Intrigued, I asked the Etsy staff to offer me a quick study on how easy it is to sign up and sell product.  Instead of a canned answer, they let their readers do it.  Postings were emphatic, loving and endless.  I mean within an hour they had fifty sellers, fill up 6 full pages of true stories on how Etsy touched or totally changed their lives.  Each story so unique, they deserve to all be read!  I cannot pick "one" or "two" experiences.  They are all moving and inspirational.  I can say the common thread is they were able to succeed in a supportive environment and actually get paid to do what they love.  Click here to read ALL of the Etsy sellers to us and change your life.  Grab a cup of java, or chai, you will be in there a while, and it is WORTH IT!  I think you can make anything from a mountain top, love doing it, post it on Esty, eat well and be social with "Etsians" in your down time.  And social they are.    As far as buyers, make Esty your one stop shop for hand made Christmas items, or hand crafted items if you own a gift shop. Many artists are "discovered" on Etsy.   Many sellers report they found Etsy because they were given a hand made gift purchased from the Etsy platform.  If I had to describe Etsy in one word, it would be empowerment.

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Etsians say:

"The community here is fantastic. Its wonderful to have such a large group like-minded, crafty people right at your fingertips."  ~FtCloudy~

"Etsy is like having a best friend." ~KarmaRox~


I signed up for Etsy upon the suggestion of a friend. My first few sales were absolutely magical moments - "SOMEONE BOUGHT SOMETHING FROM MY SHOP!" sort of incredulous moments. Up until then, I'd sold to friends and family sporadically, but mostly sold my work wholesale, to boutiques. While this was rewarding, it wasn't quite what I had in mind when I decided to pursue 'the art of adornment' as a professional career. Here, on Etsy, every purchase is special. I love getting emails from sellers who've given my work as gifts, or who can't help but write because they love the earrings they ordered. I've sold over 2,000 items here in the past year and a half, and each one is a pleasant surprise and a 'magical moment', just like the first.

Etsy has also afforded me the opportunity to teach my craft to others, in the Etsy Labs, and selling here has enable me to have enough income to take classes with world-renowned teachers and spend weeks with people who love the art of metalwork as much as I do.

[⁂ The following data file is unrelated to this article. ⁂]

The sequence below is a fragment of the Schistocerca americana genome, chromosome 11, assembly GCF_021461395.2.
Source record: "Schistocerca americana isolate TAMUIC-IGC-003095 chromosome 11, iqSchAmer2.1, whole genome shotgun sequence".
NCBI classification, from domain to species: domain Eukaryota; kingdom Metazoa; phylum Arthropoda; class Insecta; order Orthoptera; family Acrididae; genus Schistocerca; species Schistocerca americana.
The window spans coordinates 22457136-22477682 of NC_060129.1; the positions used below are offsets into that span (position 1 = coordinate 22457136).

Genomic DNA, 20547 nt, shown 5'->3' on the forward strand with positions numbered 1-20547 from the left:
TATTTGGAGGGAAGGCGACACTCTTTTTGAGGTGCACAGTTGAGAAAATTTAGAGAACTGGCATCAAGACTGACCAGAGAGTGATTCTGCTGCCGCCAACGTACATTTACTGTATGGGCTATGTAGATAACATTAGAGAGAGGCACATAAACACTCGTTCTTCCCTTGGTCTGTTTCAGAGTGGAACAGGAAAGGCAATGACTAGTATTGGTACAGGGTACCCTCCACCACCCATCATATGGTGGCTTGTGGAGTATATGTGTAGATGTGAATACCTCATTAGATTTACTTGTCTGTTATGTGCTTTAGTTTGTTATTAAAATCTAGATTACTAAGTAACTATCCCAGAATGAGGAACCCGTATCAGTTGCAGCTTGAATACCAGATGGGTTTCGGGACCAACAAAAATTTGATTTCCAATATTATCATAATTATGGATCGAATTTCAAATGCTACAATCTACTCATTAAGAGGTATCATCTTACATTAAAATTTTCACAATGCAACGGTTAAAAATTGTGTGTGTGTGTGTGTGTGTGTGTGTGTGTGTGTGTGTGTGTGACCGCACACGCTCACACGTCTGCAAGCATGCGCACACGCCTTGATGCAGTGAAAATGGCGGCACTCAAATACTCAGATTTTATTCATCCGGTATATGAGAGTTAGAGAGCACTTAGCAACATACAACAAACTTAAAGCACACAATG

And, thanks in part to the success of my Etsy shop, I'm opening a brick and mortar store in August that will house my jewelry as well as some amazing work from other Etsiers.

mLee says: 
I am most certainly interested since Etsy has had a huge impact on my life in a very positive way.

Other than the odd sale here and there I was not selling my work until I found Etsy. I found it rather randomly through a friend's blog back in Nov 2005 and was so impressed by it that I signed up right away even though I didn't have much to put up at the time. I was really just starting to get into a groove with my art then and it took me a couple of months to get my Etsy shop growing.

My first sales came in January after I was featured on the Etsy homepage. I opened up a personal website complete with a blog in February. My sales increased monthly as my exposure grew. I made it to the Top Sellers list. A list that I had been watching and getting tips from by seeing how people were doing it right. By May I had reached 100 sales and Etsy decided to feature me as a seller. I started networking with area Etsy sellers that spring and summer and just kept making work and improving myself and my business by adding new products that fit with my shop. I have found a personal connection not only with fellow sellers but with buyers as well. Since joining Etsy I am a happier person and more confident in my art. Even when there are bumps I take them in stride.

Around Christmas time I found out that I was pregnant with my first child and the Etsy community has been so wonderful and supportive there too.

I could go on and on about my love story with Etsy!
bayousalvage says:

It's taken me *YEARS* to build up my clientele at art markets and fairs. Etsy has helped me build a similar clientele and community in *days*